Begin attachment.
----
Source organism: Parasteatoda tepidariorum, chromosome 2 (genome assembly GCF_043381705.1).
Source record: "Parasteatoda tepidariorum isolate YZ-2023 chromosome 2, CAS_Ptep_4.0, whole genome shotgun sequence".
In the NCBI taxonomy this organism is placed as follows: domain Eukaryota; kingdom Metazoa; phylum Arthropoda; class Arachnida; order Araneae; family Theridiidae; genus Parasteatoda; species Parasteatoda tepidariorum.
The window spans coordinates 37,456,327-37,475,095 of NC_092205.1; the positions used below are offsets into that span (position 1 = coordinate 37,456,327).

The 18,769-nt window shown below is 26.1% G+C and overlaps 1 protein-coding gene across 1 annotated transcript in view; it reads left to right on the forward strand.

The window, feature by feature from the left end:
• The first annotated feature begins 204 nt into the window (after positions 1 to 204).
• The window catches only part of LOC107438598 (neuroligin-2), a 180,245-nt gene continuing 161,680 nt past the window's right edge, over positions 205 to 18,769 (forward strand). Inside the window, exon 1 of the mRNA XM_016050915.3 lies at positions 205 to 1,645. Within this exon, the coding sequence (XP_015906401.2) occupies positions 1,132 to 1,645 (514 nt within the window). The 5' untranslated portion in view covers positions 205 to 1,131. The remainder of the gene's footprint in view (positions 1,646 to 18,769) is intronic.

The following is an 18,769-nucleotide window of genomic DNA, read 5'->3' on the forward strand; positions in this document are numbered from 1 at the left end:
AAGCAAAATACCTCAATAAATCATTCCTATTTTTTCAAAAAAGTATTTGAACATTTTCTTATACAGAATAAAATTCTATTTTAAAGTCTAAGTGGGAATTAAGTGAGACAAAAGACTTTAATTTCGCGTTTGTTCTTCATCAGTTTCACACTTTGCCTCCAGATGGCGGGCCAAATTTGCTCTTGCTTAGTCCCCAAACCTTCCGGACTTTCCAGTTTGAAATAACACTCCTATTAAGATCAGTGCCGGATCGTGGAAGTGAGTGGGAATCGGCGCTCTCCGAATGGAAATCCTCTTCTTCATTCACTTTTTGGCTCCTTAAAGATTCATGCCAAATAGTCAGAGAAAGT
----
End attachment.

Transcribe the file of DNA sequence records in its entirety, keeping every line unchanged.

Source organism: Parasteatoda tepidariorum, chromosome 2 (genome assembly GCF_043381705.1).
Source record: "Parasteatoda tepidariorum isolate YZ-2023 chromosome 2, CAS_Ptep_4.0, whole genome shotgun sequence".
In the NCBI taxonomy this organism is placed as follows: domain Eukaryota; kingdom Metazoa; phylum Arthropoda; class Arachnida; order Araneae; family Theridiidae; genus Parasteatoda; species Parasteatoda tepidariorum.
The window spans coordinates 37,456,327-37,475,095 of NC_092205.1; the positions used below are offsets into that span (position 1 = coordinate 37,456,327).

The 18,769-nt window shown below is 26.1% G+C and overlaps 1 protein-coding gene across 1 annotated transcript in view; it reads left to right on the forward strand.

The window, feature by feature from the left end:
• The first annotated feature begins 204 nt into the window (after positions 1 to 204).
• The window catches only part of LOC107438598 (neuroligin-2), a 180,245-nt gene continuing 161,680 nt past the window's right edge, over positions 205 to 18,769 (forward strand). Inside the window, exon 1 of the mRNA XM_016050915.3 lies at positions 205 to 1,645. Within this exon, the coding sequence (XP_015906401.2) occupies positions 1,132 to 1,645 (514 nt within the window). The 5' untranslated portion in view covers positions 205 to 1,131. The remainder of the gene's footprint in view (positions 1,646 to 18,769) is intronic.

The following is an 18,769-nucleotide window of genomic DNA, read 5'->3' on the forward strand; positions in this document are numbered from 1 at the left end:
AAGCAAAATACCTCAATAAATCATTCCTATTTTTTCAAAAAAGTATTTGAACATTTTCTTATACAGAATAAAATTCTATTTTAAAGTCTAAGTGGGAATTAAGTGAGACAAAAGACTTTAATTTCGCGTTTGTTCTTCATCAGTTTCACACTTTGCCTCCAGATGGCGGGCCAAATTTGCTCTTGCTTAGTCCCCAAACCTTCCGGACTTTCCAGTTTGAAATAACACTCCTATTAAGATCAGTGCCGGATCGTGGAAGTGAGTGGGAATCGGCGCTCTCCGAATGGAAATCCTCTTCTTCATTCACTTTTTGGCTCCTTAAAGATTCATGCCAAATAGTCAGAGAAAGT